Visualise a man-made lagoon of filtered water in southern Kuwait.
Picture the sandy barrenness, the nearby chalets under construction, the bizarre and massive jellyfish.
Conjure the solitary figure swimming across because she could not find a pool that would permit her. Learn she drives 45 minutes each way three or four times weekly, hurrying to beat sundown after work, measuring out 800 metres in the lagoon using her GPS watch.
Note the out-sized diligence.
Know that the cold water of December doesn't keep her from plunging in with a wet suit.
Hear her say: "There'd be times when I was swimming and it was completely dark."
Somehow, only 26 months ago in January 2010, Wadha Al Bader had yet to venture into triathlon.
Carrying around 12 kilos more than nowadays, she never expected to sit in an Abu Dhabi hotel lobby teeming with svelte global triathletes, let alone refer to the 2011 Abu Dhabi International Triathlon as an "epiphany".
She had returned from six years of university in Wales and England. She had rummaged through Kuwait seeking a place for boxing because in England she had loved that sport's discipline and what she calls "the tough-love coaching style".
A friend had suggested a triathlon club, and by March of 2012 she said: "I cannot imagine my life without it, to be honest."
When first she tried a four-kilometre run, she stopped intermittently to walk and required 50 minutes.
Now she says of four kilometres, "That's a warm up to me," and says of 50 minutes, "I run 10 kilometres in that kind of time."
When first she tried a 50-metre length in a pool, "I was gasping for air and I was thinking to myself, 'How am I going to swim one-and-a-half kilometres if I just swam 50 meters'?"
When first she tried small triathlons, "I was always last," she said.
Well, through 2010 and early 2011, she finished her workdays as a pharmacist - a job that provides a cautionary window on the unfit - and bolted for her treasured pursuit: self-challenge.
She kept driving to the lagoon. She kept making batches of meals for given weeks. She began waking at 4am. The meaning of 10am changed profoundly from a wake-up time to "almost lunchtime".
By her first big-time triathlon, one year ago in Abu Dhabi, she regarded her swim as "very mediocre". Her bike "was quite good, but I had no idea what speed I was going because my speedometer decided not to work so I just kept pushing and pushing and pushing" rather like "cycling blind".
Her run went "OK" but featured a several-minute halt to help her collapsed countrywoman, Fatima Al Hamad, who ultimately finished.
Al Bader felt wowed at the professionals who zoomed past her, completed the course and returned to the hotel.
Four or five hours later, she stood with a group of fellow triathletes, checking the results on smartphones. She looked. She disbelieved. She looked again. She had won her age group. "I think that was the moment," she said. "It was" - and here she paused to hunt a word - "an epiphany."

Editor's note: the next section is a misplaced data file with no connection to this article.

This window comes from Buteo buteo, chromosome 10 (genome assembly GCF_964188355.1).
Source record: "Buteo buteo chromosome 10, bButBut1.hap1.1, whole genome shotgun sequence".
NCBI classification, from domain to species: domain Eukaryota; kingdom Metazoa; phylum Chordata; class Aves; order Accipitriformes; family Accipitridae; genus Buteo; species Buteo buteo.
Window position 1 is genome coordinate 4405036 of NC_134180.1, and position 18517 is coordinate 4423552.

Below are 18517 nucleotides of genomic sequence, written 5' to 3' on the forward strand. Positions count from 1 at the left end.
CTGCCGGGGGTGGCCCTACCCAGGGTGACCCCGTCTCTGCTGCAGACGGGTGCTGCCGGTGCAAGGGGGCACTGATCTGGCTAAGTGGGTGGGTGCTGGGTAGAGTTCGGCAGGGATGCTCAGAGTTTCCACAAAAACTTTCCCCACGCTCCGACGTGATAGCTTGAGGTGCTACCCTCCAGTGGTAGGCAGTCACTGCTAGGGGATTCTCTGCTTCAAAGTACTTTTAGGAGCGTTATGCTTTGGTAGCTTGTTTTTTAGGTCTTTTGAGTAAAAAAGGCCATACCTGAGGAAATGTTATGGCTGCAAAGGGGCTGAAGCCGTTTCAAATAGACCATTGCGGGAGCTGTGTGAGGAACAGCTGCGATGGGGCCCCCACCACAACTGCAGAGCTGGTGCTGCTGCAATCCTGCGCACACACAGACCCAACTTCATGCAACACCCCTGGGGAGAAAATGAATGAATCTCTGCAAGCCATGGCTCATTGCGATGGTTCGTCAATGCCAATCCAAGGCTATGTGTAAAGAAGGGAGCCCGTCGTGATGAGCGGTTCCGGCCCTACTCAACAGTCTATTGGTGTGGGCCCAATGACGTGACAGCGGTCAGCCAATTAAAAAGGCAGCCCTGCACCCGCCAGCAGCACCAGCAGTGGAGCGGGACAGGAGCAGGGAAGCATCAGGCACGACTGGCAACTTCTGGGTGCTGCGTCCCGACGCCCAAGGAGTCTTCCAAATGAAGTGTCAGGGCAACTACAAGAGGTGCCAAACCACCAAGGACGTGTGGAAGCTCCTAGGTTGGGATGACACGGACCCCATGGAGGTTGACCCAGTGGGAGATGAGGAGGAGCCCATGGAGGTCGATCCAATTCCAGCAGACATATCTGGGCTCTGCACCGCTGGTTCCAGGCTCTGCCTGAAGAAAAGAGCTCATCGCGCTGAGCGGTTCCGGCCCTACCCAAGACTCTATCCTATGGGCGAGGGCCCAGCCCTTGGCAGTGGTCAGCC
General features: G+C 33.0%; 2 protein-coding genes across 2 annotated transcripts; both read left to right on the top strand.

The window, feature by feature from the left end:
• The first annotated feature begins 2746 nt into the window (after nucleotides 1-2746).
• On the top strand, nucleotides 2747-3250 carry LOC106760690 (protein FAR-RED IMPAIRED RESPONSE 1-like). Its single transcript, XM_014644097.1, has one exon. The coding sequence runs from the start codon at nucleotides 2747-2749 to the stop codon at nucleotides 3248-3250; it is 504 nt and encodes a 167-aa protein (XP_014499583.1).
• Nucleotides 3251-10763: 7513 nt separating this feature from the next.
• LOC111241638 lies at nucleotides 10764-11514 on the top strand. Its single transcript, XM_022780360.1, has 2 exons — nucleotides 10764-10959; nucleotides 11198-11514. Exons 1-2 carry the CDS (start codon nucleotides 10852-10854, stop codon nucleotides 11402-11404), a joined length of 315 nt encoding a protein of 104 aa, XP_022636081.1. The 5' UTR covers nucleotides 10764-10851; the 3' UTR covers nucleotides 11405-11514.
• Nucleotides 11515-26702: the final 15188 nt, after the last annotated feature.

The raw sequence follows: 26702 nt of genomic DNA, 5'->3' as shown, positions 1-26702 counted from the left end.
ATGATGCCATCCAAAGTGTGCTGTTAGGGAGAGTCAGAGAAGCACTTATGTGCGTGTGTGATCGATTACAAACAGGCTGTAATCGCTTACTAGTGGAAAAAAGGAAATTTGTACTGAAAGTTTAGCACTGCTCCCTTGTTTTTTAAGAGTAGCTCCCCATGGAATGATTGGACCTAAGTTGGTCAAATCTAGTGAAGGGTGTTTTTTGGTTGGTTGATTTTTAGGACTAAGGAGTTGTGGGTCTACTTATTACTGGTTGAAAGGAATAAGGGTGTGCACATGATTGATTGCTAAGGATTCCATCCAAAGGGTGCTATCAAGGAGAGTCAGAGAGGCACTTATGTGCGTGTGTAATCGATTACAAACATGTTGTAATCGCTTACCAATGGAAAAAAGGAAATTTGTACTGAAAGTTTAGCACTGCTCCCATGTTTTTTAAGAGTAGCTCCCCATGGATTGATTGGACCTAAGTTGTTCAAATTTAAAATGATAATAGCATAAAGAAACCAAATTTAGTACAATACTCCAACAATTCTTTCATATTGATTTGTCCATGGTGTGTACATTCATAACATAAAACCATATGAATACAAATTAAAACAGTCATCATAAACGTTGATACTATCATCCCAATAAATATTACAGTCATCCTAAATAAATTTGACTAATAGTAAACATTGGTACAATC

She has willed herself into a transformed life. She even feels vaguely depressed on mandatory rest days. She had herself a golden moment in Oman in January when her athletic 22-year-old brother, Mohammed, watched her and marvelled: "I didn't know you could do this."
Her parents have gone from worried to proud even if they haven't yet spectated because she thinks it would inflate pressure. By now, by this second swim-bike-run through Abu Dhabi, she speaks educatedly against sloth: "If I didn't do this, what would I be doing in Kuwait? There's only so many malls you can go to, so many restaurants."
She sees imprudence all around: "Women have this distorted view that a 20-minute walk in the garden is acceptable. And they think, if I can do that, I can eat a couple of hamburgers for dinner."
And she lives the thorny path of the pioneer, trying in vain to persuade authorities to open doors, especially Olympic ones: "There needs to be a complete, complete reform of sports politics in Kuwait. There really has to be. The mentality really, really, really needs to be changed." Just this past January, she did find a pool with available hours; still, the lagoon does help define her.
"I love that place," she said. "It's open water. It's quite empty. There's usually nobody there to bother you. I do like it. It's very secluded.
"And, I hate to use the word, but it's actually very meditative."
The only snags would seem to be those jellyfish, none of which have stung, and the occasional obnoxious jet skier who motors over and makes waves, as if that would stand any chance of stopping her.